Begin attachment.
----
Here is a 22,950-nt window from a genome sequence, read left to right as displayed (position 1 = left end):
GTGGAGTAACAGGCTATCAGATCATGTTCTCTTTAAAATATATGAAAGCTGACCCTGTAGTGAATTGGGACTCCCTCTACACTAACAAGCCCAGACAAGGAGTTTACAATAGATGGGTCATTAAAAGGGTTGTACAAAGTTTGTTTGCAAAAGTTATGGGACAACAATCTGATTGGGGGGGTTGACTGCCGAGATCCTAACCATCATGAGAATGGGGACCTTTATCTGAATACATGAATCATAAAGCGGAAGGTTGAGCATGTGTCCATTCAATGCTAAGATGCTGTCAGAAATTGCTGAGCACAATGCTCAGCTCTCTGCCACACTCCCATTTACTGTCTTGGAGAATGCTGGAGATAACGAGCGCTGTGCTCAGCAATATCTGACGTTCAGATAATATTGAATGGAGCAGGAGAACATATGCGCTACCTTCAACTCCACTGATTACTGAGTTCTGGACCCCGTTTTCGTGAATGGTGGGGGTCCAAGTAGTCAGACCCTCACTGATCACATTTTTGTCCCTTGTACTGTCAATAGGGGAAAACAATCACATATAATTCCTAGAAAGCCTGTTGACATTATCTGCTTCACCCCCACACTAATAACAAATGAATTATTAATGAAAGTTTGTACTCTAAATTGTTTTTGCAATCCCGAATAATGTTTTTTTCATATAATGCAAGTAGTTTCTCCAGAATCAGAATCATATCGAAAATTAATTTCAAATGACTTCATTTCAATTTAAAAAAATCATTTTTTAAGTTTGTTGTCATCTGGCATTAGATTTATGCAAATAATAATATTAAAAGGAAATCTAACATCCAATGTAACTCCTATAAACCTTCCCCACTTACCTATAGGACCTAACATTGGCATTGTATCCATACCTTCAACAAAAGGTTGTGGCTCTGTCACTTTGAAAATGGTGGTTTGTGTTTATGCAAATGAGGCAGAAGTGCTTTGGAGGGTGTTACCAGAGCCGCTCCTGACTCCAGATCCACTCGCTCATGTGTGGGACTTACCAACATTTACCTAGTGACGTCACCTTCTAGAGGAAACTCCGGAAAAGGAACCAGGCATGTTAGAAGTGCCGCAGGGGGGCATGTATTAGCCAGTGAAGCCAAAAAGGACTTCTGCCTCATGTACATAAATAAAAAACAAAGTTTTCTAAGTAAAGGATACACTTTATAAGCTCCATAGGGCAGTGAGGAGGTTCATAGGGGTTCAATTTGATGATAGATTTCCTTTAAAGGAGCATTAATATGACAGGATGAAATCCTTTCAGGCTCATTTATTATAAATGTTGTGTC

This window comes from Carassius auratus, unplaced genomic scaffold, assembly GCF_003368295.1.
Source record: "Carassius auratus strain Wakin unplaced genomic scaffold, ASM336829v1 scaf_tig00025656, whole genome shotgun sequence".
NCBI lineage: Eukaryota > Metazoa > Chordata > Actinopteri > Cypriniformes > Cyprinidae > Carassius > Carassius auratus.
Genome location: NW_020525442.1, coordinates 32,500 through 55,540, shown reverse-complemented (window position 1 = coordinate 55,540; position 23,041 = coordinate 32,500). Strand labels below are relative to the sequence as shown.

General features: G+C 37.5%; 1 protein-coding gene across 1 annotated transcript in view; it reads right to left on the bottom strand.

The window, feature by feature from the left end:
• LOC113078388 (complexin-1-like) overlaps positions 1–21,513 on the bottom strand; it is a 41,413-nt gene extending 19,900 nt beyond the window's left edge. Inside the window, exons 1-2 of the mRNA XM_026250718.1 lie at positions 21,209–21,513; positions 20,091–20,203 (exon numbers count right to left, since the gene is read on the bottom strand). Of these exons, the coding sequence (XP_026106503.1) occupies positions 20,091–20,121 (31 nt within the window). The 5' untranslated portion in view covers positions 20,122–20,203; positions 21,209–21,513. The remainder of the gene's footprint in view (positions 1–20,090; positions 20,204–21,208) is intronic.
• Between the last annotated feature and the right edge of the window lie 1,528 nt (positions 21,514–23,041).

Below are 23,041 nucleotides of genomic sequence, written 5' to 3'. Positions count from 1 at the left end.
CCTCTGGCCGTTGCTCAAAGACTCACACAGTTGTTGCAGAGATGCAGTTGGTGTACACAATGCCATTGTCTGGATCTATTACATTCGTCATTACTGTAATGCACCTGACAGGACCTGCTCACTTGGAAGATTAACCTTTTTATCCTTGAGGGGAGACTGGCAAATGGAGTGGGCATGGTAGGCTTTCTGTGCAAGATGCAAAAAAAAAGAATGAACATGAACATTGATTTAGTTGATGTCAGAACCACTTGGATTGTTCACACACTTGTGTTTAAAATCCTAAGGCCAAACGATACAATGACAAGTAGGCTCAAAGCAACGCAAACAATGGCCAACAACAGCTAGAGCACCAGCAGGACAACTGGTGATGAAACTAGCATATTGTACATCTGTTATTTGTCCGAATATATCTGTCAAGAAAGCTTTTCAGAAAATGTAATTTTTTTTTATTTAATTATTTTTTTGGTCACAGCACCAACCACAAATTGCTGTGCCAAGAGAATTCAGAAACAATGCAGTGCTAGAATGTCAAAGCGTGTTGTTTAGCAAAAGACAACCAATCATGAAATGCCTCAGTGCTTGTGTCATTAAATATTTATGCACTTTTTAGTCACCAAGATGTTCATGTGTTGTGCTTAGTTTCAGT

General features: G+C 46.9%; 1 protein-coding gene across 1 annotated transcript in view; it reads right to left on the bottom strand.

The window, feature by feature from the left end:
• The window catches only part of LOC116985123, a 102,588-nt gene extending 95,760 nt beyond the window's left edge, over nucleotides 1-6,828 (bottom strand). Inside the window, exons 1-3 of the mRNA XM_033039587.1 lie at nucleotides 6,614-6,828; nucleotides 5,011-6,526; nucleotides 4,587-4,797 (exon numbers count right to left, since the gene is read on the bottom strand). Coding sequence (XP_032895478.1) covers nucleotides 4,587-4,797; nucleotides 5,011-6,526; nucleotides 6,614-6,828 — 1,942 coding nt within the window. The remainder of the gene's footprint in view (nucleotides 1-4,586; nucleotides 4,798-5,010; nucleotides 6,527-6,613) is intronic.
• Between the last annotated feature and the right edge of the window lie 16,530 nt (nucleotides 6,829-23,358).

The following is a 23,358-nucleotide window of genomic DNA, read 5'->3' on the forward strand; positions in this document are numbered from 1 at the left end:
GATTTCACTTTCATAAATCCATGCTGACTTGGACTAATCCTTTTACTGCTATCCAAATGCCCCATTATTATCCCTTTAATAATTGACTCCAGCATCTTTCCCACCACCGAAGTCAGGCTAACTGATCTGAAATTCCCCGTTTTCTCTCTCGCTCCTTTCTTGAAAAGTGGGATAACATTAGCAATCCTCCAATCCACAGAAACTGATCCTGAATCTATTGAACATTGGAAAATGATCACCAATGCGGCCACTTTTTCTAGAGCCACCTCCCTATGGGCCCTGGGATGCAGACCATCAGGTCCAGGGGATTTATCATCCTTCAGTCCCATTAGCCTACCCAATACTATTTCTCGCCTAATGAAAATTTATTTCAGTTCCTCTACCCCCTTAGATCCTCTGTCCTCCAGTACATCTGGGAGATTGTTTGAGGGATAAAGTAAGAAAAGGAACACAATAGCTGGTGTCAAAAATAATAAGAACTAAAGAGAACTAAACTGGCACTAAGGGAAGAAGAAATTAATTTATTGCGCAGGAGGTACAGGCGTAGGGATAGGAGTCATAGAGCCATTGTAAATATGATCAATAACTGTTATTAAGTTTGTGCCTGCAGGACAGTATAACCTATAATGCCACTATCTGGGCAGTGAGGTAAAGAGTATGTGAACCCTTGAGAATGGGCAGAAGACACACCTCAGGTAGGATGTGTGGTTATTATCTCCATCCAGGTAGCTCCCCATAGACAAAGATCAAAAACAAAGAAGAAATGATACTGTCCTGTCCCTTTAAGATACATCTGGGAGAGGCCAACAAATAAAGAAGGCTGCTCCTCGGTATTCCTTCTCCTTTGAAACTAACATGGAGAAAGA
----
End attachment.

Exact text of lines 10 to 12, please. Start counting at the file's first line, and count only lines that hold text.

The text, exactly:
• Between the last annotated feature and the right edge of the window lie 1,528 nt (positions 21,514–23,041).

Below are 23,041 nucleotides of genomic sequence, written 5' to 3'. Positions count from 1 at the left end.
CCTCTGGCCGTTGCTCAAAGACTCACACAGTTGTTGCAGAGATGCAGTTGGTGTACACAATGCCATTGTCTGGATCTATTACATTCGTCATTACTGTAATGCACCTGACAGGACCTGCTCACTTGGAAGATTAACCTTTTTATCCTTGAGGGGAGACTGGCAAATGGAGTGGGCATGGTAGGCTTTCTGTGCAAGATGCAAAAAAAAAGAATGAACATGAACATTGATTTAGTTGATGTCAGAACCACTTGGATTGTTCACACACTTGTGTTTAAAATCCTAAGGCCAAACGATACAATGACAAGTAGGCTCAAAGCAACGCAAACAATGGCCAACAACAGCTAGAGCACCAGCAGGACAACTGGTGATGAAACTAGCATATTGTACATCTGTTATTTGTCCGAATATATCTGTCAAGAAAGCTTTTCAGAAAATGTAATTTTTTTTTATTTAATTATTTTTTTGGTCACAGCACCAACCACAAATTGCTGTGCCAAGAGAATTCAGAAACAATGCAGTGCTAGAATGTCAAAGCGTGTTGTTTAGCAAAAGACAACCAATCATGAAATGCCTCAGTGCTTGTGTCATTAAATATTTATGCACTTTTTAGTCACCAAGATGTTCATGTGTTGTGCTTAGTTTCAGT